Olivia Wilde on “Rush”, Being Herself, and Saying No to Plastic Surgery

When Olivia Wilde answers a question, she doesn’t beat around the bush. Unlike other actresses, a conversation with her feels like you’re having an actual conversation instead of one where the subject has been carefully trained to say the same sound bites over and over again. As the 29-year-old star explained to us at the Toronto Film Festival, “I am just very much myself” when talking to journalists.

In her newest film, “Rush,” which premiered at TIFF last week, Wilde plays Suzy Miller, a model who was married to Formula One racecar driver James Hunt. The movie is based on the true story of Hunt and his rivalry with fellow driver Nikki Lauda. Despite Hunt’s on-track accomplishments, it was his lifestyle out of the driver’s seat that earned him the biggest headlines. While he certainly didn’t hide his partying ways, it did a number on his marriage with Miller, who would eventually leave Hunt for legendary actor Richard Burton.

Wilde sat down with Moviefone to talk about playing the elusive Miller, her thoughts on turning 30, and why she’s so open with the press. Oh, and she’s really not a fan of plastic surgery for young women (keep reading; she’ll explain).

Moviefone: It must be tough acting alongside Chris Hemsworth. How do you concentrate without looking into his dreamy blue eyes?
Olivia Wilde: I know! Well, luckily my character was looking into his dreamy blue eyes so I had an excuse. But he’s fantastic. He’s such a sweet person. He’s just a nice guy, really hardworking, and really grateful of everything he has. He was embodying James Hunt. He worked very hard to get the role and he was completely committed. It’s always nice when another actor is upping their game. It makes you want to up your game. It’s like OK, let’s play ball. And we were both working in accent and doing a period piece and playing real people; there’s a lot of pressure. But because he was totally committed it helped me be the same.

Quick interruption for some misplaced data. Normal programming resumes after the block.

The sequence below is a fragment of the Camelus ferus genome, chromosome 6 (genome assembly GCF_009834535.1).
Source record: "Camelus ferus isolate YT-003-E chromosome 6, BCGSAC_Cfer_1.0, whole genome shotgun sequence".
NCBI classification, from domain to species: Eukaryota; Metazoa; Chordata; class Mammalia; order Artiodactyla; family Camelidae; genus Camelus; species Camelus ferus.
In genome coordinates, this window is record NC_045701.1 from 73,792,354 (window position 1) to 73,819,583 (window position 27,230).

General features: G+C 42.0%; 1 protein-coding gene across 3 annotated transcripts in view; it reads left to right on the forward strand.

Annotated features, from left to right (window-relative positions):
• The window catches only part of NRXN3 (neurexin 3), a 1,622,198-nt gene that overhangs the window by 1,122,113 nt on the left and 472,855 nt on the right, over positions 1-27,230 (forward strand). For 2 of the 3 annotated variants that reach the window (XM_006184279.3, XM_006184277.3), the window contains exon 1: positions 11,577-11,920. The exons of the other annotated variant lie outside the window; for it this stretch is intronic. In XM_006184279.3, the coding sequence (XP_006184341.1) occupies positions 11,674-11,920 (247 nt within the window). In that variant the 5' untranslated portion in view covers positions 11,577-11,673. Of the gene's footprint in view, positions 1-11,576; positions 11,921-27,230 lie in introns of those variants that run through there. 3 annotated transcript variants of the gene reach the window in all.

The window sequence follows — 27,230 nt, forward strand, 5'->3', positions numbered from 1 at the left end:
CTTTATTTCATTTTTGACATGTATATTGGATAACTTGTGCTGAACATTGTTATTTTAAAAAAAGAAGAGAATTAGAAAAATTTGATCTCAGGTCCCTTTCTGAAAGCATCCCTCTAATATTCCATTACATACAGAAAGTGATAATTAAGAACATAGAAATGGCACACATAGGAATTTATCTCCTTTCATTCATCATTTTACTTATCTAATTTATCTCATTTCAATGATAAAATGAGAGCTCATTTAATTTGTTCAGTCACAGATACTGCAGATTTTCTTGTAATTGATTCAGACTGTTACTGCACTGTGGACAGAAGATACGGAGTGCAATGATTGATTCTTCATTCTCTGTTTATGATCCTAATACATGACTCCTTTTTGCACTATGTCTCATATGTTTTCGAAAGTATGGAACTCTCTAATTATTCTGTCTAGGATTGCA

The film premiered in England a few days ago. I assume it’s pretty nervewracking watching yourself attempt that accent in front a room full of Brits.
Yeah, I was nervous before. I was like, What if I hear everyone laughing at my accent? I don’t know, every actor worries that when they do an accent people will scoff. And yet, they were very kind, which made me happy. I got lucky. It helps that my dad has an English accent. I also knew when filming, I was very conscious of wanting it to be perfect. And the crew gave me the thumbs up — we shot in England, so it was helpful.

Did you meet Suzy Miller?
I didn’t meet her, no. She’s sort of elusive. She approved of the film — she gave us her blessing — but it might have been difficult for her to be around it.

Yeah, it seems tough to find information about her, other than she was married to James Hunt and Richard Burton.
She’s kind of an enigma. It’s interesting because she was in the limelight quite a lot but you can’t really find a lot. I had this theory, which is baseless [Laughs]: Maybe [Richard] Burton helped her get rid of a lot of stuff that was available. Like, at that time people were doing that — killing stories, getting rid of existing photographs and things like that.

Yeah, celebrities were able to do that then.
Because they weren’t on the Internet! They weren’t everywhere at once. You could just get negatives. So I wonder if there was some sort of deal made, because it’s difficult to find a lot about her.

It’s interesting to think there was a time you could do that.
It’s like remembering a time when there was fact-checking [Laughs].

But I feel like you personally have a pretty good relationship with the media. You’re pretty open about discussing anything.